Thursday, March 6, 2008

Common Scrum Pitfalls - self-organizing teams taken to extreme

This time I am introducing yet another pitfall that is probably the most "managerial" so far: Self-Organizing Teams Taken to Extreme. I have seen it happening in some Scrum implementations so far so probably it is a "common" pitfall - leave a comment if you have experience about similar problem :)

Anyway, it is very common that software company is having a organization structure following the Conway's Law. I have been part of these companies and seen them trying to implement Scrum. Here's what happens according to my experience:

  1. One team is chosen to be a pilot team for Scrum, this team is a "architectural layer" in the product, usually something like "core" or "platform" team (as they are usually most experienced engineers in the house)
  2. Team tries to implement Scrum, they wonder why their velocity is not getting stable (even the Book says that it should after few sprints).
  3. The team realizes that the velocity is not getting stable cause they are not in full control - they are impeded a lot by other teams (like database team that is underlying in their architecture, or client team which is on top of them).
  4. They raise the issues to the organization as they feel that fixing all the dependencies is out of their hands and should be handled by the organization instead. Usually a issue is that other teams are doing waterfall and do not have enough information (as their project is in "requirement gathering phase") to support the one and only Scrum team.
  5. The organization follows the Book and wonders "what happened to the self-organizing team". The organization rejects to lead and facilitate and tells the team to "go and figure it out". Cross-functionality is not approved as the original goal was to do "pilot first" to see if Scrum works. (Yeah yeah, they are breaking one of the rules of Scrum: cross-functional teams... but hey, they started from Conway's Law, what do you expect)
  6. One of the following happens:
    1. Team turns to anti-Scrum, they do not like it as it just brings all the problems to them and makes them endless problem-solving task force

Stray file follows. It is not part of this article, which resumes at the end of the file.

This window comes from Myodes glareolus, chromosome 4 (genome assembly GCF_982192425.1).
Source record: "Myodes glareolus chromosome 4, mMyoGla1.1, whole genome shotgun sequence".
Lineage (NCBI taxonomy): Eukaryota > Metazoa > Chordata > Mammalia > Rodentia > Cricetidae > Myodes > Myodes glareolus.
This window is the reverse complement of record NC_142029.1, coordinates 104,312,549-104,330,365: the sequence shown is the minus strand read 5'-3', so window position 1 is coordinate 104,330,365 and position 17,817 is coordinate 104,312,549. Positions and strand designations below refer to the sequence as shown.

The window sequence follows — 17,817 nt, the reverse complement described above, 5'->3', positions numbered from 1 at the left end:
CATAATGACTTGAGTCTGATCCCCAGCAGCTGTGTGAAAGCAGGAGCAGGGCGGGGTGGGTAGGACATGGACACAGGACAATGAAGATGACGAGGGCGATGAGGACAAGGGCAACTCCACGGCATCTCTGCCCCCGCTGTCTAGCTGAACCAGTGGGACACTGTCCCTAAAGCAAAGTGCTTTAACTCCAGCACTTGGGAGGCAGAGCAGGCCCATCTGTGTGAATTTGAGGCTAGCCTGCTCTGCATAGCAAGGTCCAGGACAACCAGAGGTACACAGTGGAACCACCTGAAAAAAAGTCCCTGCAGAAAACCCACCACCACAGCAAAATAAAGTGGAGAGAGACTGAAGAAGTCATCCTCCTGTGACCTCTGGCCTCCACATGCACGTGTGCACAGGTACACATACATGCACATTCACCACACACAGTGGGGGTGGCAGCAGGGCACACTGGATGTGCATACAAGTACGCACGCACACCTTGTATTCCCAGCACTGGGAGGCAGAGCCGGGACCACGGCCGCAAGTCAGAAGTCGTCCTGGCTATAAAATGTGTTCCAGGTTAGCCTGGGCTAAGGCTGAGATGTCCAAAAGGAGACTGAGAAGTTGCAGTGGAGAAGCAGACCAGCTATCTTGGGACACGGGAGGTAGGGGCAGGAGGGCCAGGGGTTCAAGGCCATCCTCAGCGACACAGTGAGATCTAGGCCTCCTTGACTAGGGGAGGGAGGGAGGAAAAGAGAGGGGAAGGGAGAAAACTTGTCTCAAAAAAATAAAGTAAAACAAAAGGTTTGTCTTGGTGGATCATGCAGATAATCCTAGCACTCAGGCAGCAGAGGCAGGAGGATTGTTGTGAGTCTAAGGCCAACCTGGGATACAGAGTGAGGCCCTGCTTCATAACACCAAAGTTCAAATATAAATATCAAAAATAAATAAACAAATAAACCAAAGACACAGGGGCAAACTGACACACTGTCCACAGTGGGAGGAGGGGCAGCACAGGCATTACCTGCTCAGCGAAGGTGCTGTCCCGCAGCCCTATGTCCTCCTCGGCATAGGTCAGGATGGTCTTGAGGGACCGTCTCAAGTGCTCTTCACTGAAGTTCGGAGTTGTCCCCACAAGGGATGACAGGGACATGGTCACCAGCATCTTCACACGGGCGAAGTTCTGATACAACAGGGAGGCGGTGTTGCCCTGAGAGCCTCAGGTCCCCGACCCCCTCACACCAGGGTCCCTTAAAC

2. Organization drops Scrum - "It does not work for us"
    3. Team starts hating organization - "Organization does not support us"
    4. ..
So how to avoid this pitfall? Simple, when you are piloting or trying out Scrum, do it with cross-functional (truly) team. If you are not able to do that, try it with traditional team but pay attention that this is an issue that you will face. If you do not face it, then somebody is hiding something.

One more note, as a manager do not ask the team to go and figure everything out - they may do it, but you will not have transparency anymore as the team does everything under the hood. Impediment should be raised when team faces problems that are created by organizational boundaries. I have seen teams applying "Go and See" (Toyota Way) and fixing everything ... and over a time totally lost their focus as they do not know anymore what is their responsibility and thus not raising anymore impediments. This may or may not be real life example:

Development team was asked to develop a piece of software and "put it in production". The team maintaining the production system was not involved and they were "too busy" to support the development team so the development team (as result of self-organizing) bought their own hardware, setup "production like" environment and started operating that as "production environment". All this, without the "production system team" knowing anything about it.

Imagine what would be the result of doing this with several development teams - you would have as many "production systems" as you have development teams. Ouch.

Anyway, pay attention to your Scrummers ... till next time.

No comments: